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NSW Separation - Shared Lease to Property with Ex - What to Do?

Discussion in 'Property Law Forum' started by dean James, 2 September 2015.

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  1. dean James

    dean James Member

    2 September 2015
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    I recently left NSW to go to WA to try and find permanent work and once I left, my partner told me not to come back. I was devastated so I went home to Tasmania for 2 months but have now returned to NSW.

    The lease of the property I was living in with my ex partner was in both our names. Obviously I can't move back into that house but there is a unit at the back of the property which I can share with the present male tenant who has a separate lease to the house..

    Is there any legal reason why I can't move into the unit? I don't want to get there and have the Police called to ask me to leave. There was a few nasty text messages between us when the separation took place but never has there been any violence.
  2. AnnaLJ

    AnnaLJ Well-Known Member

    16 July 2014
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    Hi Dean

    Sorry to hear about the situation you have been placed in.

    Your rights in this situation will be governed by both the lease document itself and the Residential Tenancies Act 2010 (NSW). If your name is still on the lease, then the rights and obligations of the lease are likely to still apply to you.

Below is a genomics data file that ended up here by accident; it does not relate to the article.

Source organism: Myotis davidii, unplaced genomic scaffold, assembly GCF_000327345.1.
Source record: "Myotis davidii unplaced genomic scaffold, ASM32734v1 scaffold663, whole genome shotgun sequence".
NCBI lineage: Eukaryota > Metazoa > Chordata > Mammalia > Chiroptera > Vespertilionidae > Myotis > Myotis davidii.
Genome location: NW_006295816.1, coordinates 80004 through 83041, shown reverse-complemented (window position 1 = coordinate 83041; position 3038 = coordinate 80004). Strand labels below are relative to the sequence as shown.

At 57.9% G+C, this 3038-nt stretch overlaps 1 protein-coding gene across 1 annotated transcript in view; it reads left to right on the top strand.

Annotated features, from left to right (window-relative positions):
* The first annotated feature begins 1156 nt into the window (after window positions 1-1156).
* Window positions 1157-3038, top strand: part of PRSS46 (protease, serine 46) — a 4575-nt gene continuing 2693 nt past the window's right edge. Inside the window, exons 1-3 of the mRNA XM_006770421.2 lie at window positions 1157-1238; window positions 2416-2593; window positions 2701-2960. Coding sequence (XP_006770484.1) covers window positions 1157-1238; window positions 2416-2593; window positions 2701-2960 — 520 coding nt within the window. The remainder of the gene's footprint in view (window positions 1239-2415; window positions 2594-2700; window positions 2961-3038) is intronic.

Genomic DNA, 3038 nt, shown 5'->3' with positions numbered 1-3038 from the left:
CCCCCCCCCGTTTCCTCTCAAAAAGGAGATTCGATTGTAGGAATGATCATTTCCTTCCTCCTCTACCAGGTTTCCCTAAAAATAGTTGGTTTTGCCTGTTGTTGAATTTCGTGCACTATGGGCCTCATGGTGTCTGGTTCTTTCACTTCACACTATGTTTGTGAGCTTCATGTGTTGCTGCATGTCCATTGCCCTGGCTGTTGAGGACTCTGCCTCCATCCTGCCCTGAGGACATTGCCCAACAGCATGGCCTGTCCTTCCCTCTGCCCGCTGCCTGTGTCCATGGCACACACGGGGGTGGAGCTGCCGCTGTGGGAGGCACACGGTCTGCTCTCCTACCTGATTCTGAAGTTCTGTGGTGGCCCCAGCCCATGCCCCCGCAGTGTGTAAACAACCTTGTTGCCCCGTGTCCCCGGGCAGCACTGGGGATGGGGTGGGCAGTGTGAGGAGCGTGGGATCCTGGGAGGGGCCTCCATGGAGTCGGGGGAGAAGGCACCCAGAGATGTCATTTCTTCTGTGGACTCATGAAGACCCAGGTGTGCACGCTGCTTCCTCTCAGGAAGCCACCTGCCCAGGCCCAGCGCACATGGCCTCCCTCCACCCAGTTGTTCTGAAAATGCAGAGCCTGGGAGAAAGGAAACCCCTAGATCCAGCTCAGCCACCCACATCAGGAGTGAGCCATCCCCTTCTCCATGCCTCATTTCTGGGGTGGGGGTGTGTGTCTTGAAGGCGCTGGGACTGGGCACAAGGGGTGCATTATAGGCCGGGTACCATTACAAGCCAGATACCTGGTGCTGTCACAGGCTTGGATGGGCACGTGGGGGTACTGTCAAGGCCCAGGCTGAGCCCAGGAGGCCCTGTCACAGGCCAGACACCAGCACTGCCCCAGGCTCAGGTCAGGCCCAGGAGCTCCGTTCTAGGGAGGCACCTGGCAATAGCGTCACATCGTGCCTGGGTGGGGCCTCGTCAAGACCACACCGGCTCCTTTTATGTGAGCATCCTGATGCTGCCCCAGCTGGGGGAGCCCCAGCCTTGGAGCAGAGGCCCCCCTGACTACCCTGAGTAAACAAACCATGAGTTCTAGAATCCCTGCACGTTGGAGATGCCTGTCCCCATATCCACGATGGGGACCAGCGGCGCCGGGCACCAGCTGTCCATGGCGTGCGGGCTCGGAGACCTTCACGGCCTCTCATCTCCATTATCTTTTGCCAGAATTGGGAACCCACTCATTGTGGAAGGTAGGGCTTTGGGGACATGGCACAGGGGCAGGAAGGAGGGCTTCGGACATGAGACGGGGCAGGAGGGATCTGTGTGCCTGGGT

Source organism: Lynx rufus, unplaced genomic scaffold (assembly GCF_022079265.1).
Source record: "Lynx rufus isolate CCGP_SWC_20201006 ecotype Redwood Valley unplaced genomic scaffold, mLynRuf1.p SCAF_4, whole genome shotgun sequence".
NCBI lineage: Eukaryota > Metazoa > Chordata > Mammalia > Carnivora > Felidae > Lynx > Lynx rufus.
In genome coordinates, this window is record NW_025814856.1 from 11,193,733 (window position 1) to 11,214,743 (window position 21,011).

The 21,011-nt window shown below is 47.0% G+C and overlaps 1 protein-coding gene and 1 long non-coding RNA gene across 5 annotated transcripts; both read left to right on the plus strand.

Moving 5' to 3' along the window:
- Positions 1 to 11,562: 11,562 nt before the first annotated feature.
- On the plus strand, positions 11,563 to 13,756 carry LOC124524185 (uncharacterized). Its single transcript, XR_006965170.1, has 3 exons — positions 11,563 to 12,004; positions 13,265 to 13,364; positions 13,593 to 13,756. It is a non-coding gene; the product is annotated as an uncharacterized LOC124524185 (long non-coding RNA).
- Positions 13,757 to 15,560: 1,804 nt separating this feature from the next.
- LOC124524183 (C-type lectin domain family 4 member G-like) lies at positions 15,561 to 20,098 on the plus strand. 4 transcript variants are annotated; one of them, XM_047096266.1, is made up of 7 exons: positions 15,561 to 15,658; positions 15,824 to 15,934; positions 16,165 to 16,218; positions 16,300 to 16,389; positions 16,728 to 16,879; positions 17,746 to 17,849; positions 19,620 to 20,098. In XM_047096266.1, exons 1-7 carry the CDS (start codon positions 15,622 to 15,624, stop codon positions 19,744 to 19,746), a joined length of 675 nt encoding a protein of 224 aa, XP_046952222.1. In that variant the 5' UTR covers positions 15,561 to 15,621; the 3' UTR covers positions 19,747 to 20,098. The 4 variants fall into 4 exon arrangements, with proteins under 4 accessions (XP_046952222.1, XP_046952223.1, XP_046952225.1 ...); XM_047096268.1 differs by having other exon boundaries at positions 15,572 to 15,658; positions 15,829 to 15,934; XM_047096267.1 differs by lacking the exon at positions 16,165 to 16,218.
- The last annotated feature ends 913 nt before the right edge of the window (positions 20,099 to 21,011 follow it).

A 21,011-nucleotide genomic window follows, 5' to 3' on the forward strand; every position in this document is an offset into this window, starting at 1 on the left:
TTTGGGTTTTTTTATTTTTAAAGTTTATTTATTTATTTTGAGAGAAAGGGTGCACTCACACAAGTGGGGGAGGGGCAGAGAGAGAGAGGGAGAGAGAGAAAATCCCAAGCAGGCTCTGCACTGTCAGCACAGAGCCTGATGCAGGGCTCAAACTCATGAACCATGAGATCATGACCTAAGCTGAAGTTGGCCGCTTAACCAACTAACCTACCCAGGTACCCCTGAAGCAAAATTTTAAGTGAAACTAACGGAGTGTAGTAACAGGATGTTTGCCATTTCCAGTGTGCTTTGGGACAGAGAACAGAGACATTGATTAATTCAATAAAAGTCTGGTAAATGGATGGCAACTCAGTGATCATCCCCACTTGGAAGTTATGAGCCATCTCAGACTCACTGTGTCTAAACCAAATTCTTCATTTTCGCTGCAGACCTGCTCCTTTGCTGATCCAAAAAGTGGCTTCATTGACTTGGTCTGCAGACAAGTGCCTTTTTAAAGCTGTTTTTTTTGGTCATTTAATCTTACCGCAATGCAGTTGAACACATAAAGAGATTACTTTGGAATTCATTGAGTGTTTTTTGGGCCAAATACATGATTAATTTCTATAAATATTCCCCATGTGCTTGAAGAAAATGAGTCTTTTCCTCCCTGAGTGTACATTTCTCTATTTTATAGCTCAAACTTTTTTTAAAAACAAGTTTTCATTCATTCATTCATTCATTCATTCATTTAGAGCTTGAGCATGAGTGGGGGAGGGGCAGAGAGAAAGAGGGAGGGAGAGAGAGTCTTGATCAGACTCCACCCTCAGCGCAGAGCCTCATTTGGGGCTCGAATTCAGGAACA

Things that might affect your rights in this situation could include:
    • Whether you have been contributing to the rent in the same proportion as what was agreed in the lease or agreed between the other tenant and you; and
    • Whether any breach notices have been sent by the landlord which may change your rights under the lease.
    Short of intervention from the police (AVOs etc), I am not sure that your ex could have you kicked out of the lease, but you might consider contacting your landlord to confirm that the lease still remains in place and that your name is still on it.

    Also, you should remember that while your name is on the lease you are still likely to be jointly and severally liable for the obligations in the lease such as the payment of rent. So if your ex defaults on rent, damages property etc you may also be liable. You should seriously consider your future plans and whether it might be the best option for you to be taken off the lease.

    There are really helpful residential tenancy authorities in each state who can help with these matters and provide more specific advice for your situation. In NSW, you might try: Tenants NSW - Tenants NSW

    All the best.

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